After some research, we realised that there was nothing else like this available in Europe. This lead me to think more about this as a future business idea and to dream of what could be possible.

2. From dream to making a plan

Once we had the intention to offer fresh craft Ramen to everyone, we set out to find out how to make this possible. We first wrote a business plan to see if this idea could be made viable. It all looked good on paper but we needed the confidence to be able to deliver the product, so I took a Ramen-making course with a Japanese company and learned the essential skills of craft Ramen.

Creating a new business from scratch requires a lot of discipline and determination. I had to learn many new skill sets to make this dream a reality. Not to mention having to also juggle a family, whilst being a new entrepreneur. Thankfully my husband is 100% behind the idea and has been heavily involved in making it a success, as have my kids, which makes this feel very much like a family business.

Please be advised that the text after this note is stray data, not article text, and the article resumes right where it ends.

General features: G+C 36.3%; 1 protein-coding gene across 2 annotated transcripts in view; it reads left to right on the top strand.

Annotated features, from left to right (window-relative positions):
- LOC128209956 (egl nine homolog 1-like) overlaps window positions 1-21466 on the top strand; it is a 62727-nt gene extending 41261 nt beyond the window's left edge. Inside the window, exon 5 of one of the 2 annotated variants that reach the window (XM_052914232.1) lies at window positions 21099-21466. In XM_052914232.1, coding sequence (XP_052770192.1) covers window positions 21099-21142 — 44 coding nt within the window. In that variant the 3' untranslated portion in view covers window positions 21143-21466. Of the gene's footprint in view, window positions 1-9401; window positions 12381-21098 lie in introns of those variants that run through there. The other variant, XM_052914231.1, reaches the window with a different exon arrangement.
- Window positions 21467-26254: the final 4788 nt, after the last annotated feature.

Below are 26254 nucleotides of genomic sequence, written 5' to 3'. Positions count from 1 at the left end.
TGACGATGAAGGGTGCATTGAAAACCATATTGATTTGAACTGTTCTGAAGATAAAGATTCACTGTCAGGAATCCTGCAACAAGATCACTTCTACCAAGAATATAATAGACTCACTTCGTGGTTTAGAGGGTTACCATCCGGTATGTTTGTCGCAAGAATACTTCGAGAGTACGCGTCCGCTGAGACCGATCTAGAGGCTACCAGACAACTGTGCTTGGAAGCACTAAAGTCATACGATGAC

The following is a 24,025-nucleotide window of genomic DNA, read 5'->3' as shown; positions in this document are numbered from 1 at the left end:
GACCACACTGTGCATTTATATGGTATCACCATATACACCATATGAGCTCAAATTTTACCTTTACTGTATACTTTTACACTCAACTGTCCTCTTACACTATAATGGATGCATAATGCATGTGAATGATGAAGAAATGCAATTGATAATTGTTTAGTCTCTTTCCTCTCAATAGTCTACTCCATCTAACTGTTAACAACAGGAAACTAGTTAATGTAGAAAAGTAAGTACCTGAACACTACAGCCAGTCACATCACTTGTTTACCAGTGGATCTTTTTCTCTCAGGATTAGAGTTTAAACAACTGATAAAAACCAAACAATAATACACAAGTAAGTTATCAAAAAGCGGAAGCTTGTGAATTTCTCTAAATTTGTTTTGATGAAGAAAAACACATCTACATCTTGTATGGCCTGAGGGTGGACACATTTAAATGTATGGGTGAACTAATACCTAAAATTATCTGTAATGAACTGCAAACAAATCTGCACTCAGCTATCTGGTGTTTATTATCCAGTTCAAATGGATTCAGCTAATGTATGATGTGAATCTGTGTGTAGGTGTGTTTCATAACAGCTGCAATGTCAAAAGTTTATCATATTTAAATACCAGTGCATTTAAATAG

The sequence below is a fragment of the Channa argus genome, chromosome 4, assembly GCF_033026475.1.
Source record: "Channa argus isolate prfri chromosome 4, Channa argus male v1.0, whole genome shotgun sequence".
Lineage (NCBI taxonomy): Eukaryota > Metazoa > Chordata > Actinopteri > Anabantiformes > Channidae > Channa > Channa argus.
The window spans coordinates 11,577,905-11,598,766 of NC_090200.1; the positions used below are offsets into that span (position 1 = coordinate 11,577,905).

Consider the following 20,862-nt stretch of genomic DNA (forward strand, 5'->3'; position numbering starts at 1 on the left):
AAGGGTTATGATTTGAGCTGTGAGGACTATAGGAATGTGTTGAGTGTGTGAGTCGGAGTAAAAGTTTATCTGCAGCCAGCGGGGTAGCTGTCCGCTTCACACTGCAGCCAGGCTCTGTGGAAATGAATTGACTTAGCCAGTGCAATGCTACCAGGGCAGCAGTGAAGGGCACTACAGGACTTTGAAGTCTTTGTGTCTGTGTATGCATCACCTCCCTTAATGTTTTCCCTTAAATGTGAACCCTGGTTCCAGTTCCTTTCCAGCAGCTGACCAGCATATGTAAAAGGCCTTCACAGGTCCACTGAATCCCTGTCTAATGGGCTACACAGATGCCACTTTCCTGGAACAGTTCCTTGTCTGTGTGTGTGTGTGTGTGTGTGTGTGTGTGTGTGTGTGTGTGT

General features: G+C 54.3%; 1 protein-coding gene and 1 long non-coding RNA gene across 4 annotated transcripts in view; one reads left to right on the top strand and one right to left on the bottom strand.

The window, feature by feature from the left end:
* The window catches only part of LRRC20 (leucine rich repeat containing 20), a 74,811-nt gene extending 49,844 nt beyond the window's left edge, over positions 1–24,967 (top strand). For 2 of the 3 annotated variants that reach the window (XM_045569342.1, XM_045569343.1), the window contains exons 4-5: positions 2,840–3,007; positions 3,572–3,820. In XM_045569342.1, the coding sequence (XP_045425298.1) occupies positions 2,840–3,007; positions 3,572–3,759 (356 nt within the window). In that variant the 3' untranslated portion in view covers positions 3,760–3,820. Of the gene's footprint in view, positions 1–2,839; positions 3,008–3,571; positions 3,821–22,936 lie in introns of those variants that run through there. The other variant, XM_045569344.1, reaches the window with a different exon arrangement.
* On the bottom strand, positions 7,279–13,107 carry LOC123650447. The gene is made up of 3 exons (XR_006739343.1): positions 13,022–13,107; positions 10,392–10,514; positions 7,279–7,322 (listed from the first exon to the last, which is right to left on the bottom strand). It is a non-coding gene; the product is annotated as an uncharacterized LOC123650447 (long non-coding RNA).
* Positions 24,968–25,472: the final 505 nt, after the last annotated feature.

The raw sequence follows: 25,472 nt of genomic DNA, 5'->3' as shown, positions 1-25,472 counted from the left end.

3. The plan becomes a reality

In September 2019 we launched the MANZOKU fresh Ramen cooking kits in the Pall Center (Strassen) and also in our own ‘pop-up’ shop in Howald, next to our noodle production facility.

The cooking kit consists of locally-made fresh Ramen noodles and a flavoursome soup stock imported from Japan. They are available in three flavors (Tokyo, Sapporo, Hakata), matching the best noodles with the corresponding broth from the same region of Japan.

I had certain values when creating our MANZOKU fresh Ramen cooking kits – especially concerning the impact on the environment – and tried as best as (scientifically and commercially) possible to do that. The packaging was designed to use the least amount of materials and still keep our premium product fresh and protected. Similarly, we only use local flours and have been blessed with support from Moulins de Kleinbettingen.